Henry Nau

Prof. Henry Nau

Professor of Political Science and International Affairs, Elliot School of International Affairs, The George Washington University

Henry R. Nau is Professor of Political Science and International Affairs at the Elliott School of International Affairs, The George Washington University. From 1989-2016, he directed the US-Japan- South Korea Legislative Exchange Program, semiannual meetings among Members of the US Congress, Japanese Diet, and South Korean National Assembly. During the academic year 2011-12 he was the W. Glenn Campbell and Rita Ricardo-Campbell National Fellow and the Susan Louise Dyer Peace National Fellow at the Hoover Institution, Stanford University.

Professor Nau holds a B.S. degree in Economics, Politics and Science from the Massachusetts Institute of Technology, and M.A. and Ph.D. degrees from The Johns Hopkins University School of Advanced International Studies. Previously, he taught at Williams College and as Visiting Professor at Johns Hopkins SAIS, Stanford, and Columbia Universities. He is the recipient of grants from, among others, the Council on Foreign Relations, National Science Foundation, Woodrow Wilson International Center for Scholars, Smith- Richardson Foundation, Century Foundation, Japan US Friendship Commission, Rumsfeld Foundation, the Lynde and Harry Bradley Foundation, and the Hoover Institution. From August 1975 to January 1977 he served as a special assistant to the Under Secretary of State for Economic Affairs and from January 1981 to July 1983 as senior staff member and White House sherpa on President Reagan’s National Security Council responsible for G-7 Summits and international economic affairs.

Among numerous publications, he is the author of five single-authored University press books, including Conservative Internationalism: Armed Diplomacy Under Jefferson, Polk, Truman and Reagan (Princeton University Press, 2013; paperback with new preface 2015); Perspectives on International Relations: Power, Institutions, and Ideas (Sage/CQ Press, 5th Edition, 2016); At Home Abroad: Identity and Power in American Foreign Policy (Cornell University Press, 2002); The Myth of America's Decline: Leading the World Economy into the 1990s (Oxford University Press, 1990) and National Politics and International Technology: Nuclear Reactor Development in Western Europe (Johns Hopkins University Press, 1974). His most recent articles and book chapters include “How Restraint Leads to War,” Commentary Magazine, (September 2015; Lead Article on Front Cover); “The ‘Great Expansion:’ The Economic Legacy of Ronald Reagan,” in Reagan’s Legacy in a World Transformed, edited by Jeffrey L. Chidester and Paul Kengor, (Harvard University Press, 2015); and “Ideas have consequences: The Cold War and today,” International Politics, (July 2011).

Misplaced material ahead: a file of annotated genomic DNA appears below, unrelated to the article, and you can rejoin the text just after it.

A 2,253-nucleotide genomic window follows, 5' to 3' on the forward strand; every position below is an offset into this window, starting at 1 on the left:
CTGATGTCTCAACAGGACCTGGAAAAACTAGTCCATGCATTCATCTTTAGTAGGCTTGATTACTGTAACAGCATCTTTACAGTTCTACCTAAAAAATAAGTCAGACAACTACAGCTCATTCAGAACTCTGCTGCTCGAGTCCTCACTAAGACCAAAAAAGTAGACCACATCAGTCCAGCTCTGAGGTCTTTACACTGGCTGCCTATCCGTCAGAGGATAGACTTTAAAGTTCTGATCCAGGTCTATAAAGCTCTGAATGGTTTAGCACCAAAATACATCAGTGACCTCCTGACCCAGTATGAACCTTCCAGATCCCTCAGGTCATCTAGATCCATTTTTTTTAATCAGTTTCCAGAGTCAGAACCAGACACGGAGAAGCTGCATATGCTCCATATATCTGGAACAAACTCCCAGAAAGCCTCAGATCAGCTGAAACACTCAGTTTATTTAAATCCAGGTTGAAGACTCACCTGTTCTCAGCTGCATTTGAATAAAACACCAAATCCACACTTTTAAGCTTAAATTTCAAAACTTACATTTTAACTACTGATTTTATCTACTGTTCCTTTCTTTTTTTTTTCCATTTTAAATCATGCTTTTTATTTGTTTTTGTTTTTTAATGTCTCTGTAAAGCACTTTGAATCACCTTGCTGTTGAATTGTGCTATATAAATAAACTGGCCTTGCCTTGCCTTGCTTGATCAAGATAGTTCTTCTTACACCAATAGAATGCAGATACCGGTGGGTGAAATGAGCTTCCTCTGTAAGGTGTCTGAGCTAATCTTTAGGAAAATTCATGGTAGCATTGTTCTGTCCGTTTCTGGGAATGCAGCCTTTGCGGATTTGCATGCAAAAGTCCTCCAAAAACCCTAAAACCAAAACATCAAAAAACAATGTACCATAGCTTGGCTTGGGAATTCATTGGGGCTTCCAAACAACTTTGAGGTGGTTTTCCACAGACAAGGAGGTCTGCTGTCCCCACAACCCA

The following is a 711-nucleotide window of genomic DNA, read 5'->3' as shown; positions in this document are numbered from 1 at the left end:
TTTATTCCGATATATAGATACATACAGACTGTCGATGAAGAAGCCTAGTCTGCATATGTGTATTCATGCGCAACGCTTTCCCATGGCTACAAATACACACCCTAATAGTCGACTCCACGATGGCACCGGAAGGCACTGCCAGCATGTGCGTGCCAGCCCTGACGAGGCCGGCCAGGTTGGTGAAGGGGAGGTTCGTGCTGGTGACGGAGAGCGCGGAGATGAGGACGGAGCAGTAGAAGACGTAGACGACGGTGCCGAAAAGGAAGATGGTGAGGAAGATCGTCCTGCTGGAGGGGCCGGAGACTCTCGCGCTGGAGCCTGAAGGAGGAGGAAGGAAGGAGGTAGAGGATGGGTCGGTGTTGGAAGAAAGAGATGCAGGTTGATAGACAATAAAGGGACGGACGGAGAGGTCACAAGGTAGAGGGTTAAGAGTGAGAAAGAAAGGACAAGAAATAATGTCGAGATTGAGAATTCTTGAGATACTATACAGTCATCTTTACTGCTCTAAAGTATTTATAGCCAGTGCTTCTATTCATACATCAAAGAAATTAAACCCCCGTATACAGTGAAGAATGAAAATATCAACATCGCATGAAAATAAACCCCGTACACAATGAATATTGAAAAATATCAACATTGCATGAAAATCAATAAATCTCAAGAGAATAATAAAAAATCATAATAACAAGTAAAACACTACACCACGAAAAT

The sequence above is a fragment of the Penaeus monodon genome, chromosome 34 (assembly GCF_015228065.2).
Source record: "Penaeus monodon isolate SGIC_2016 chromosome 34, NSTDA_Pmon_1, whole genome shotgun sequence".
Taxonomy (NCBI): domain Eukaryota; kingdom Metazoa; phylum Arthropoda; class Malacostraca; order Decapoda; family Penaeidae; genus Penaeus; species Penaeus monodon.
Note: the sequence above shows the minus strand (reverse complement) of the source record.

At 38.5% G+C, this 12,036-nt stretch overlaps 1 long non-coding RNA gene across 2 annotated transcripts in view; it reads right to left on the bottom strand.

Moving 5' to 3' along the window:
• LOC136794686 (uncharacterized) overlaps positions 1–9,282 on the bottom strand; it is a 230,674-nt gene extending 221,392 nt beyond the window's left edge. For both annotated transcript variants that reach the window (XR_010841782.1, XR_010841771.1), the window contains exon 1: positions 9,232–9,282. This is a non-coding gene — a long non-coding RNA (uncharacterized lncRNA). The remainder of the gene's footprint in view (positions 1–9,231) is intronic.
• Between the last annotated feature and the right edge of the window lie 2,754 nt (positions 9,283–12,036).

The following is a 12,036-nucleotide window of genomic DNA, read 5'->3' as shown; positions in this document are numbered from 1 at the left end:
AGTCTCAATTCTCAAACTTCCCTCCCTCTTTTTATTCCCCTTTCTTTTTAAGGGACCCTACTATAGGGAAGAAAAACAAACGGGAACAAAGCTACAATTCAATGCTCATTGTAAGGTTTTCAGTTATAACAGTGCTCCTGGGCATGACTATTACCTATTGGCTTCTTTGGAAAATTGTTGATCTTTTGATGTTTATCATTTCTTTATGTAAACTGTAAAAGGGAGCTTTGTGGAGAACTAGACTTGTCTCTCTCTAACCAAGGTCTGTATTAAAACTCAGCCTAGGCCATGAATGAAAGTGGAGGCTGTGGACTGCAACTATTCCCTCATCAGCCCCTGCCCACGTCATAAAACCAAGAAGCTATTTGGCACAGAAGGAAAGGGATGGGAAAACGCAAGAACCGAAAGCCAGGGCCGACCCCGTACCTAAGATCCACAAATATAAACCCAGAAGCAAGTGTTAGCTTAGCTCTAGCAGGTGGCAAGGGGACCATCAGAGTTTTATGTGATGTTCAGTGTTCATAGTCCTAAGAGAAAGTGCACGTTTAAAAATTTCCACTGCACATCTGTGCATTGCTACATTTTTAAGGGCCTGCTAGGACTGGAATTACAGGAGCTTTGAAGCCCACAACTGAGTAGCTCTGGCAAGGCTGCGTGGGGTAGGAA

He is the recipient of the State Department's Superior Honor Award (1977), the Elliott School Harry Harding Teaching Prize (2007), and the Japanese Government's Order of the Rising Sun, Gold Rays with Neck Ribbon (2016). From 1963-65 he served as a Lieutenant in the 82nd Airborne Division at Fort Bragg, N.C.



Founding Principles as Pillars of Our Foreign Policy

Co-sponsored by the Federalism & Separation of Powers Practice Groups and the Article I Initiative

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Founding Principles as Pillars of Our Foreign Policy

Co-sponsored by the Federalism & Separation of Powers Practice Groups and the Article I Initiative

What would history have to say about the way in which American foreign policy is...

Founding Principles as Pillars of Our Foreign Policy

Founding Principles as Pillars of Our Foreign Policy

Co-sponsored by the Federalism & Separation of Powers Practice Groups and the Article I Initiative

What would history have to say about the way in which American foreign policy is...